The gtransfer tool is a command line utility that extends the capabilities of globus-url-copy with some features such as autocompletion and content listing, even for folders at a remote site.


  • The tool is available on SuperMUC, so you have to log into the resource as explained here. Instructions on how to install gtransfer on your machine are not provided by this guide.
  • The utility is working only with a bash shell. Instructions on how to change this setting can be found here.
  • Proxy credentials are needed to access other sites. If you logged into SuperMUC via GSISSH or GSISSH-Term, no further actions are needed to accomplish this and you can go to the next point. Otherwise, you have to create a delegated proxy using the grid-proxy-init command or download it from the MyProxy server. How to upload a proxy to the MyProxy server is described here.
  • gtransfer is part of the Globus installation of SuperMUC, so the proper module should be loaded. The command to issue on the command line of SuperMUC is module load globus.

Syntax and examples

The basic syntax is:

gtransfer --source <sourceURL> --destination <destinationURL>

where <sourceURL> and <destinationURL> can be one of the following:

  • file://<absolute path to your file>, if you are referring to a file in the SuperMUC filesystem;
  • gsiftp://<remote machine>:<port><absolute path to your destination>, if you are referring to a file in a remote workstation.

Assuming that you want to move the foo file from your home folder on SuperMUC to your home folder on, simply typing gtransfer -- and hitting the TAB key, you receive a suggestion on the possible parameters you can use:

gtransfer commands

The --source and --destination options are there.

So, we start to specify the source keyword and a space, then we look for another hint using TAB:


gtransfer shows you the two possible protocols and also suggests a couple of GridFTP servers.

Since you know the location of the source file, you can specify it (as $HOME/foo) and then take care of the destination. The next entry on the command line is --destination gsi you can type it making use of the auto-completion with the TAB key at any point. At the end you should have:


Please note the /~/ at the end of the destination address. In other words, after the GridFTP server address you have to partially specify the remote path, starting from the root of the filesystem. The shortcut for the home folder is accepted.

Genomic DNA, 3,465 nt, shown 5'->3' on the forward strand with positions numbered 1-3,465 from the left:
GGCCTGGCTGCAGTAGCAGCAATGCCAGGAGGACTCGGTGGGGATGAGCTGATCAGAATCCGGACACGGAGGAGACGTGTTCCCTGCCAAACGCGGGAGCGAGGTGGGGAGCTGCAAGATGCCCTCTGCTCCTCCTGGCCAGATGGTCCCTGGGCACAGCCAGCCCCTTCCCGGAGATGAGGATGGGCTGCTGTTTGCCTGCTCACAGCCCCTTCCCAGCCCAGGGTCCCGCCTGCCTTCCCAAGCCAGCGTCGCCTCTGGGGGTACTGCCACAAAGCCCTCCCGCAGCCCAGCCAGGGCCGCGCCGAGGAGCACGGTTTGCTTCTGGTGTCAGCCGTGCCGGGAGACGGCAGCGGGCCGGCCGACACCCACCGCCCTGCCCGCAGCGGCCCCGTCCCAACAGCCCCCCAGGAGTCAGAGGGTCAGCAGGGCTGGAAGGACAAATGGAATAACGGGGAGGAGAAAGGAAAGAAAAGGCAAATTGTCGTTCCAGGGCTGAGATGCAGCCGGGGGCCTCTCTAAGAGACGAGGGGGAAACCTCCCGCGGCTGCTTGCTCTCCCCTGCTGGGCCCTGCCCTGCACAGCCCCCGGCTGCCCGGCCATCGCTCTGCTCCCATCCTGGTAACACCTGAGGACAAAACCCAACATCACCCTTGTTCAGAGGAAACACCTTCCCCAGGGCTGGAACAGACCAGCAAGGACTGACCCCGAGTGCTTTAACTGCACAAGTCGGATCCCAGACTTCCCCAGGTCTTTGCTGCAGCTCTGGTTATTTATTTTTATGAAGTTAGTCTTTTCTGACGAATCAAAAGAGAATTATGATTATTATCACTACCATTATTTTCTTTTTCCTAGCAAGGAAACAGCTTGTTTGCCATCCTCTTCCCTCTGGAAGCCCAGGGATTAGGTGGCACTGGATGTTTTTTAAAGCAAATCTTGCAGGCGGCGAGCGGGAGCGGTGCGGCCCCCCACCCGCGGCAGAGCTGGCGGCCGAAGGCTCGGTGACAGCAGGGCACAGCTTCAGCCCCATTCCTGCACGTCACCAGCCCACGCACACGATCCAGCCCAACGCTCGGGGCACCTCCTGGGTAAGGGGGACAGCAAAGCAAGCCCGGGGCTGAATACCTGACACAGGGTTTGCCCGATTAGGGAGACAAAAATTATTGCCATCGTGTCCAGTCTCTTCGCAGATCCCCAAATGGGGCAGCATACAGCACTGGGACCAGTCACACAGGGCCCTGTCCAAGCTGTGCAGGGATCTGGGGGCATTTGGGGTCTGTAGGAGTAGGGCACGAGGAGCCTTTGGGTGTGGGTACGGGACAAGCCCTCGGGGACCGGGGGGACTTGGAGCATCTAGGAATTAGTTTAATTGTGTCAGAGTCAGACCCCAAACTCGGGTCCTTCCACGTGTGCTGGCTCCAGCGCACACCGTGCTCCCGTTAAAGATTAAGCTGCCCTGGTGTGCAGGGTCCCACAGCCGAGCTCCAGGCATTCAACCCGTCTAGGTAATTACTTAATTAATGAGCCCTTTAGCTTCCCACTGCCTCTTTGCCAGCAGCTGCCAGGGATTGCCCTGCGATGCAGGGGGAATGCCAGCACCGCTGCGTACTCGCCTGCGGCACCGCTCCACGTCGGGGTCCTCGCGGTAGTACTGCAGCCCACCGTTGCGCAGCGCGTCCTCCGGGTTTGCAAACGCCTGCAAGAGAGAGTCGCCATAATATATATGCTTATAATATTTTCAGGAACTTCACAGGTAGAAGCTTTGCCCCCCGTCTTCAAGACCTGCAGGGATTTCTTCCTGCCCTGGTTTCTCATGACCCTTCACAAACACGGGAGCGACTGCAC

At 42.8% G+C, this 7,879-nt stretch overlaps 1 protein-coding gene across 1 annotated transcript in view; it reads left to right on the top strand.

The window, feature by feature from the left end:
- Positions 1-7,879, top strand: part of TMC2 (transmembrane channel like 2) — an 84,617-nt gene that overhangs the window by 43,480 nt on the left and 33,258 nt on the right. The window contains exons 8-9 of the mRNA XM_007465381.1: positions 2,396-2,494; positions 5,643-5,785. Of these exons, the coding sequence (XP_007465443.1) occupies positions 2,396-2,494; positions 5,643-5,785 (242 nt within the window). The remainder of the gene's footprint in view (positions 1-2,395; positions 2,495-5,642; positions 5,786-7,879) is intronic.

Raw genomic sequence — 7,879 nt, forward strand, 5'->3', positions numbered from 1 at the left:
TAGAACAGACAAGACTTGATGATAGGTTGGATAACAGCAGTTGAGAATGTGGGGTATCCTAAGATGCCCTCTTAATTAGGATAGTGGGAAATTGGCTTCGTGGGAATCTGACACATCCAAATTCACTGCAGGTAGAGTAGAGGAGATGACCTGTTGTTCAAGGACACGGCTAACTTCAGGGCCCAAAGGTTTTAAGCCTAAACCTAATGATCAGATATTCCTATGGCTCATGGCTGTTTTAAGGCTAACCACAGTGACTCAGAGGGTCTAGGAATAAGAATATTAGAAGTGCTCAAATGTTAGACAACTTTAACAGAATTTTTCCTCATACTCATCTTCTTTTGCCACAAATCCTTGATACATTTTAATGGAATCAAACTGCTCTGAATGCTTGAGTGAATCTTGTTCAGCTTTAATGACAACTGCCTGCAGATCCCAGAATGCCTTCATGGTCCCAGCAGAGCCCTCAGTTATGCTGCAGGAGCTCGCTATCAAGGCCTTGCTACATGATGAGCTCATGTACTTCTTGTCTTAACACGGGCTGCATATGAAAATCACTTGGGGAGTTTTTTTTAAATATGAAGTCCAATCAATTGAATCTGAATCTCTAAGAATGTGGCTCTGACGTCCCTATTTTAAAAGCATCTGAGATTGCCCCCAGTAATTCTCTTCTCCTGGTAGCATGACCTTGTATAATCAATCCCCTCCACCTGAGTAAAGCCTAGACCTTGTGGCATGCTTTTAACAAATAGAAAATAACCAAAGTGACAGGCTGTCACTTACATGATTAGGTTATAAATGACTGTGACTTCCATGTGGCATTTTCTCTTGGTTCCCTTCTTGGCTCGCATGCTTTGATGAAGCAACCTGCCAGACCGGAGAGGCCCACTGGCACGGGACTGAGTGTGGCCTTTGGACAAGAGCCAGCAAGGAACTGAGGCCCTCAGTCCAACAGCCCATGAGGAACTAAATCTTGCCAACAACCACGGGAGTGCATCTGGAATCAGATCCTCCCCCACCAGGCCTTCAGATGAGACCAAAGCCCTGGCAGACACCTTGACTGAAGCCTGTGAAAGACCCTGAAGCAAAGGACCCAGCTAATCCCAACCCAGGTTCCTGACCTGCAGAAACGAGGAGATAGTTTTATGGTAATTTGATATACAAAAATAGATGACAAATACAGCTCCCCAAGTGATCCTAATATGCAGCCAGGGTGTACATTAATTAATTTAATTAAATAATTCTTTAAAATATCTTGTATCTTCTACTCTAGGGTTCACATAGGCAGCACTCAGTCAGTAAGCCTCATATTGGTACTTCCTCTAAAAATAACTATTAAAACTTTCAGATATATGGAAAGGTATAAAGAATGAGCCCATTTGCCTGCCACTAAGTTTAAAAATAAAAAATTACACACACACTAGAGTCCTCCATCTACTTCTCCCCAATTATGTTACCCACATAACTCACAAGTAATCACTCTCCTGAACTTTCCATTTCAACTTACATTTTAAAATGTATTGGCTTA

Finally, if you hit TAB two times and your credentials are valid for the destination server, you can see the content of the remote folder:

remote folder

The operation can take some seconds, since gtransfer is contacting the remote resource for you.

Finally, you may want to specify the name of the destination file, i. e. bar, even if not strictly necessary (the file would preserve the same name). Press return and start the transfer:


A log file in your home folder will be created for each transfer.

Advanced topics

gtransfer also allows you to move entire folders: it is necessary to specify the -r and -cd options of globus-url-copy at the end of the command line. For example, the complete command, to copy source_folder from your SuperMUC home directory to destination_folder on would be:

gtransfer --source file://$HOME/source_folder/ --destination gsi -- -r -cd

Please note that the folders are specified with a trailing slash and the additional globus-url-copy parameters are prefixed by the -- flag.

Finally, the remote completion option works with every GridFTP server you can access, but you may also want to add your favorite servers to the list of suggested resources gtransfer can propose to you. To achieve this goal, the steps are the following:

  • create the folder $HOME/.gtransfer;
  • paste the following on your command line: cp -r /lrz/sys/grid/globusToolkit/etc/gtransfer/{dparamps,dpaths} $HOME/.gtransfer;
  • refer to the dpath man pages (man dpath at the prompt) to add your preferred GridFTP sites.